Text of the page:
Salix purpurea 'Light Dicks'
purpurea = purple
This cultivar originated in England around 1908. It is a male selection with gray bark when mature. The leaves are 2.5-5in long, light green in color with a yellowish central vein; the top section of the leaves have fine saw-tooth edges. The fine rods are purplish on the sunny side and olive-green on the shady side. This willow is grown for medium to fine willow basketry work. The one-year old stems of 'Light Dicks' are a very attractive pale reddish brown and they grow to a length of 6-8ft long once established. 'LD' seems to be resistant to pests that cause branching. If left to mature, this willow variety will grow into a spreading shrub up to 15ft tall. Dried rod color: dark olive green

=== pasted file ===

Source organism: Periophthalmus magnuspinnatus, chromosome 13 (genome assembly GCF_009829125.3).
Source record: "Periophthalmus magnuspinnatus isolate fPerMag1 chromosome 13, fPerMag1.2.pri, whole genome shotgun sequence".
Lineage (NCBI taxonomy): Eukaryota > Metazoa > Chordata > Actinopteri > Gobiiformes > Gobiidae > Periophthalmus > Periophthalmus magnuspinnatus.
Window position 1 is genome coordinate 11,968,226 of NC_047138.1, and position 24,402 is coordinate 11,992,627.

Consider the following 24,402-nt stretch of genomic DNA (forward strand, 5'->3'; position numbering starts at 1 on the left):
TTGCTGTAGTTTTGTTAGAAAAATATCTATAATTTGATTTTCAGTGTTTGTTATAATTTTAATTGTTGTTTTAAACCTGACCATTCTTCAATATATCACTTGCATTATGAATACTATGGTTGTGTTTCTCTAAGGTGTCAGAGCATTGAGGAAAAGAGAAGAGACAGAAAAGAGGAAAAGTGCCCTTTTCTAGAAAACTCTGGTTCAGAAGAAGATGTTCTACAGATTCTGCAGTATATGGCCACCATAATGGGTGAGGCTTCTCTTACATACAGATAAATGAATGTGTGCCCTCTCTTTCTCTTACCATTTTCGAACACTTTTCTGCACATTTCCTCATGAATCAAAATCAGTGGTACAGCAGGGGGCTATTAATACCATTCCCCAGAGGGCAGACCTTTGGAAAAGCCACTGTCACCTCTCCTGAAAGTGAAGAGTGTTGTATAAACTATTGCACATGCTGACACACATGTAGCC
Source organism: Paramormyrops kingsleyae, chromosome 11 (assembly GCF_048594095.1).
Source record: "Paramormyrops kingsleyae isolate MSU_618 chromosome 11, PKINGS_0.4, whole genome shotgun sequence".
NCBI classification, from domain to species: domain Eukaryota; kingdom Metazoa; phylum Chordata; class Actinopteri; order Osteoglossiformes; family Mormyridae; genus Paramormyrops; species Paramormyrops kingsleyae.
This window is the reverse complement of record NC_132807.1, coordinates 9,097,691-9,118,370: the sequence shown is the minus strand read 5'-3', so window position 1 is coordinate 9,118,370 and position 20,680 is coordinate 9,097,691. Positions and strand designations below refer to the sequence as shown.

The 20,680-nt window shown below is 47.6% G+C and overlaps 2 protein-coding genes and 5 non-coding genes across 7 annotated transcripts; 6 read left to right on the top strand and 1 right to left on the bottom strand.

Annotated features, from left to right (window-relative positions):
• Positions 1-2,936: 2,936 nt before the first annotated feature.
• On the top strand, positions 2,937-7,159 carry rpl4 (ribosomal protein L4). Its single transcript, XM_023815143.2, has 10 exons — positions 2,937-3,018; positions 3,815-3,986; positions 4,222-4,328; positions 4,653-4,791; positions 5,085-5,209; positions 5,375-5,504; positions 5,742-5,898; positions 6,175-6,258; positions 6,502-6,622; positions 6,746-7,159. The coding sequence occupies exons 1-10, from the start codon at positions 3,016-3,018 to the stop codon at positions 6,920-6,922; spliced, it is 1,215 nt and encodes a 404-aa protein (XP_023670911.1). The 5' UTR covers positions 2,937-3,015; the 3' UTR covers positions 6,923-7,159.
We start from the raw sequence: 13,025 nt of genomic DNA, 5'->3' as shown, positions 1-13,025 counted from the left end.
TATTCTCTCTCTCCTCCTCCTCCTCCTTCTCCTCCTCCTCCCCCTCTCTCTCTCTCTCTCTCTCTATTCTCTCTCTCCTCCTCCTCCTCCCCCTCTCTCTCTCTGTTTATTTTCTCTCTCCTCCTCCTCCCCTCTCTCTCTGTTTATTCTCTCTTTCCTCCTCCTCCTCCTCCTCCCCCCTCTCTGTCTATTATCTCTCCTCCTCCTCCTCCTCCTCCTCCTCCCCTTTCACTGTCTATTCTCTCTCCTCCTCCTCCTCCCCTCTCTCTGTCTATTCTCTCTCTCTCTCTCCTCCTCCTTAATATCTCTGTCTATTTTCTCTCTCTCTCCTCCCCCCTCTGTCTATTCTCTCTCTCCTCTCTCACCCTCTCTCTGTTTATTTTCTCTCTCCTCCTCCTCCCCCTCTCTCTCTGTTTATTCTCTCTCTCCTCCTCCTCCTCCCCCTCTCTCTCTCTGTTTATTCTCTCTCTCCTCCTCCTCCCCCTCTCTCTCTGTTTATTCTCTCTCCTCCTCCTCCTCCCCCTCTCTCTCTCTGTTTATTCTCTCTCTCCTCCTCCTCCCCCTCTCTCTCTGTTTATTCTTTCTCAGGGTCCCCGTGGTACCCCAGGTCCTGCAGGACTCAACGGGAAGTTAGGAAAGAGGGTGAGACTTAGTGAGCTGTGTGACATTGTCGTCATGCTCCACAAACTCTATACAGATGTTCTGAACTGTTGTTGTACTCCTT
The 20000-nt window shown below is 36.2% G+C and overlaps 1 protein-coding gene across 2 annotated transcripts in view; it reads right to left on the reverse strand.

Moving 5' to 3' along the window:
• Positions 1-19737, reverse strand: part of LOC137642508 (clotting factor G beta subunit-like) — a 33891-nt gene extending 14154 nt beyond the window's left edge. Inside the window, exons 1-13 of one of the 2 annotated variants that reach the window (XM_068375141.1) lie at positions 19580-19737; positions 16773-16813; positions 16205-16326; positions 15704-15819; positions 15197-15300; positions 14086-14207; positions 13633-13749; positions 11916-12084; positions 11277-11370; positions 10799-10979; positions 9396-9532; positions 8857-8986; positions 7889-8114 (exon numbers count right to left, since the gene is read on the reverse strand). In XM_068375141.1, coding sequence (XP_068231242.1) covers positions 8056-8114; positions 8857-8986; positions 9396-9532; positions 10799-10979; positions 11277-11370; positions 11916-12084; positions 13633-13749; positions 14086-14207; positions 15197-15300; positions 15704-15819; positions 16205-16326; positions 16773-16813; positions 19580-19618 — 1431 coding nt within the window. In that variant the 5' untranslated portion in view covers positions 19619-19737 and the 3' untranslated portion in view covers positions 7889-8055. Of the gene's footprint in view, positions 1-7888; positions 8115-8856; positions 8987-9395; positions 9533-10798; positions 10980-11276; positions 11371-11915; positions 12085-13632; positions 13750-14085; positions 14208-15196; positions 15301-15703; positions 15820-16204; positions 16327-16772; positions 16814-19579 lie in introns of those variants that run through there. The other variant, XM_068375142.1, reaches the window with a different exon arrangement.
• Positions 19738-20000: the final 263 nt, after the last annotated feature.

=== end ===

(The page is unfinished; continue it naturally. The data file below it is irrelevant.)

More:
USES: fine basketry of course; we're guessing it will make a very nice specimen plant once established.
Catkin buds shown in late October.
The bright red-brown stems and typical purpurea leaves of 'Light Dicks' in late October.
Lower down the rods they are greenish brown, also in late October.
Male catkins display their orange pollen in late April/early May.
Pale green rods in late October
of Michael Dodge